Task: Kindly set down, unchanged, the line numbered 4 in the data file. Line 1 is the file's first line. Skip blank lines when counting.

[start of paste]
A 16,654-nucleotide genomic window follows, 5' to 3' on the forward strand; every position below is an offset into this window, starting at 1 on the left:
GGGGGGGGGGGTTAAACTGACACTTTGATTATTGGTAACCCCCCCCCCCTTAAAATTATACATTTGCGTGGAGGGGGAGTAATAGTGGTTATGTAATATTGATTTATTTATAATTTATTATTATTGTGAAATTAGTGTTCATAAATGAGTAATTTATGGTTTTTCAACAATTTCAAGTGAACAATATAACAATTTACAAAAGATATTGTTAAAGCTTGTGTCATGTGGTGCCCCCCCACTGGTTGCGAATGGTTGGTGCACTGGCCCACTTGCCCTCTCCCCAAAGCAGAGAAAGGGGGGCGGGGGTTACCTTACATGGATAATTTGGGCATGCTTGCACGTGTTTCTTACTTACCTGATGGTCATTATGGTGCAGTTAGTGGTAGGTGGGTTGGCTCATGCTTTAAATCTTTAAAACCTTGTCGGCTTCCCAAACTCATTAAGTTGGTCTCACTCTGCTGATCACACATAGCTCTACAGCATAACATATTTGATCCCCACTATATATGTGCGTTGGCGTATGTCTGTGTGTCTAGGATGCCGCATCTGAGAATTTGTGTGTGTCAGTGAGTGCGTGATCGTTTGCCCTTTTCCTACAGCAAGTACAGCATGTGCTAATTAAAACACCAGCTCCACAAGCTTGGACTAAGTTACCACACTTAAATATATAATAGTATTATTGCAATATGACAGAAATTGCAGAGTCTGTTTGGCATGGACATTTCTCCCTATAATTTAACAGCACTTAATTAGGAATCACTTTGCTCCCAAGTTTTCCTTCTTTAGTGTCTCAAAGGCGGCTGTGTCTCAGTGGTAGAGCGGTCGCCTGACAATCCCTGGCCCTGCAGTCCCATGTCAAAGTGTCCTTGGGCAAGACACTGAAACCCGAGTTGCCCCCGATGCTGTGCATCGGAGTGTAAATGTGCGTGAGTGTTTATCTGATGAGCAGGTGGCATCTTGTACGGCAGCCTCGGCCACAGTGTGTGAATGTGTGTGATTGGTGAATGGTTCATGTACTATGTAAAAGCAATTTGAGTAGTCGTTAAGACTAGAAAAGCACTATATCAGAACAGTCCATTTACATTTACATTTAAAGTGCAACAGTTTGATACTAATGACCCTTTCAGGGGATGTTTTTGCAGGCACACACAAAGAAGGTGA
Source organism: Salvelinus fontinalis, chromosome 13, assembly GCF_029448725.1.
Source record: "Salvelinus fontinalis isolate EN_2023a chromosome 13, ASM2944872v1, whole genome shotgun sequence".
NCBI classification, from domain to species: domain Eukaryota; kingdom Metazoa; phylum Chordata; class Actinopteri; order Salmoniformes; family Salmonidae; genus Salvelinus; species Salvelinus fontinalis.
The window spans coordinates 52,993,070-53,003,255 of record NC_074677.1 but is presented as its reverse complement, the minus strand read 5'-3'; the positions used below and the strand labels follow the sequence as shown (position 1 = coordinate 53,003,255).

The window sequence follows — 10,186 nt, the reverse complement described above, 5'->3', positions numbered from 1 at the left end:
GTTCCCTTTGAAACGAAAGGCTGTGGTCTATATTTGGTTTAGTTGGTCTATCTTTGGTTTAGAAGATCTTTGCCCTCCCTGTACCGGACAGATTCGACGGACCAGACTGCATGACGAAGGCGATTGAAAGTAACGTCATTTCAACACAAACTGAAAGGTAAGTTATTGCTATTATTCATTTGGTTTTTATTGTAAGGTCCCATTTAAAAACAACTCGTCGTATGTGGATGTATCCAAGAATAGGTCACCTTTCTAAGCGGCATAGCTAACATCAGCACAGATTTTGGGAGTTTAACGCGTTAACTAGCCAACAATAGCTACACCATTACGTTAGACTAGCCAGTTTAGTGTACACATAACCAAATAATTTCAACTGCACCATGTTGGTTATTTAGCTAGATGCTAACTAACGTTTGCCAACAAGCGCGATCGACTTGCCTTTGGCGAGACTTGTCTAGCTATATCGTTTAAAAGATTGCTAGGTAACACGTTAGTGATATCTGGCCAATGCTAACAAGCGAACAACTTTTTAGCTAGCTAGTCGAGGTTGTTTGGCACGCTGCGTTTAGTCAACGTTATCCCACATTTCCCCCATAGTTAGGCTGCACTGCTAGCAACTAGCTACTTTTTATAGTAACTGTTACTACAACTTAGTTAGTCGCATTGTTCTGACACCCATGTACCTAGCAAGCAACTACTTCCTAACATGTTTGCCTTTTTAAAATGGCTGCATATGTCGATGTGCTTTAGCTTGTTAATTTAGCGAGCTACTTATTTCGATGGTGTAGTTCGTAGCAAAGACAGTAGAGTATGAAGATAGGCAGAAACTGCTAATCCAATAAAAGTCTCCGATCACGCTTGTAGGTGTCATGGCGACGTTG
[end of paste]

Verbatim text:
Source record: "Salvelinus fontinalis isolate EN_2023a chromosome 13, ASM2944872v1, whole genome shotgun sequence".